Unconventional Development Approaches Health Check, and Where We Have To Go
The newly formed SPE Hydraulic Fracturing Technical Section is working on a project to identify a set of best practices for completions engineers. Once completed, they will be accessible to the entire SPE technical community.
The direction of unconventional developments has been a roller-coaster ride, not only in the realms of financing and profitability, but very much in the technical execution of the well construction and the completion phases, too. This is particularly the case for those aspects relating to the completion and hydraulic fracturing operations.
There are few parties, I believe, that would disagree that the drilling community rapidly delivered an extremely coherent and efficient learning curve, something that the completion/fracturing discipline has unfortunately been much slower to achieve.
This is not in the least surprising. Effectively extending conventional technologies and focusing on key requirements (i.e., getting from point A to point B) worked well for drilling teams. In a commendable and efficient manner, they were able to readily deploy and incrementally learn in an almost linear fashion. This achieved remarkable delivery records across all unconventional plays.
Completions however, namely hydraulic fracturing, has been a very different journey and involves solving a very different problem, one with many more variables, inherent complexities, and multiple degrees of freedom.
With each unconventional play potentially being distinct (just as with drilling), these differences can, however, extend to impactful areal trends and features within the plays, as well as subtle variations along individual lateral wellbores. For example, unlike drilling, the form (and even sequence) of an offset wellbore completion can easily affect the completion operations in the current wellbore.
It is quite likely that much of the initial misdirection of energy and effort resulted from an overenthusiastic application of conventional planar fracturing technology and knowledge to the unconventional environment. Perhaps the initial lack of effective diagnostic tools and approaches played a role, something that appears to have been understandably addressed in recent years. However, there was also a likely inherent engineering bias in the industry’s fracturing staff engineers.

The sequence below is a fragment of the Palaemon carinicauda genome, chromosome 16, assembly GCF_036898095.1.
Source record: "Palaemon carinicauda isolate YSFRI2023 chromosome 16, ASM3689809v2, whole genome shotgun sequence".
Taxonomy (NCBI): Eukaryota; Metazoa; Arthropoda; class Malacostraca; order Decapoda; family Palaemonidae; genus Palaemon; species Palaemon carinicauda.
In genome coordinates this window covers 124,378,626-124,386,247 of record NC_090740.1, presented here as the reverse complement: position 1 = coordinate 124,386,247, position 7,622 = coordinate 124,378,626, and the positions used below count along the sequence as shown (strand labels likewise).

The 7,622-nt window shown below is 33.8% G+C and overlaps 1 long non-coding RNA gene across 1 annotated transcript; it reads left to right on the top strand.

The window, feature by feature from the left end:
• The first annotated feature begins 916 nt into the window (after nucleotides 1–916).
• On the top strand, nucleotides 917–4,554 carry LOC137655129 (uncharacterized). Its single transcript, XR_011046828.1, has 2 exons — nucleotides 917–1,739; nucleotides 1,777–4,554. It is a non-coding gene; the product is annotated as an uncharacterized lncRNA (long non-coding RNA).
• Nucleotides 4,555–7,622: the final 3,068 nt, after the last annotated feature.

The bulk of the industry engineers had entered unconventionals off at least 2 decades of well understood, well defined, and highly effective physics-based analysis of conventional planar fracturing operations.
Indeed, in some areas this fallacy continues. For example, proppant selection is ostensibly performed based on long-established criterion set in place in the 1970s and 1980s, and wholly appropriate to planar fracturing. Whereas the reality is that proppant plays multiple very different roles in unconventionals, bridging, plugging, wedging, diverting, etc.
This has led to a “tearing up of the rule book” situation within the sector (that is ongoing) as poorer-quality sands and micro-/nano-proppants find applicability, as well as quality ceramics for a strategic place in the fracture. Yet, you may ask any frac engineer to select proppant for unconventionals and they will almost immediately request data on performance at 2 lb/ft2, as though we are flowing through proppant packs across the entire created geometry.
This significantly enhanced level of complexity has led to a general failure of the linear model in terms of effectiveness in progressing optimum completion solutions. As a result, the early years of unconventional completion learning were largely “lost” in this linear way.
Lost to widespread “suck-it-and-see” methodologies and applying planar fracturing understanding, all combined with a “watch thy neighbor” approach and adopting changes incrementally. Nevertheless, ever adaptable, the hydraulic fracturing community continually acknowledged this failure and adjusted the strategy to suit when and where it could.
While some linear solution approaches continued, the initial steps of big data approaches then began to appear—intuitive (almost naïve even), simplistic, academically focused, and not very effective at all, but they offer an early glimpse of light at the end of the tunnel. Additionally, the ever-inventive drive for meaningful industry completion diagnostics, such as distributed temperature sensing (DTS), distributed acoustic sensing (DAS), along with downhole video, and now sealed wellbore pressure monitoring. We also have new test site data coming in, such as at the Hydraulic Fracturing Test Site 2 (HFTS2) in the Delaware Basin portion of the Permian Basin All of these developments likely mean that we are moving into a new era.
This shift in bias/influence from physics-based application/learning (using existing conventional fracturing knowledge) to data-driven emerging understanding is playing a fundamental role in this journey. It is also being more widely reported on and discussed.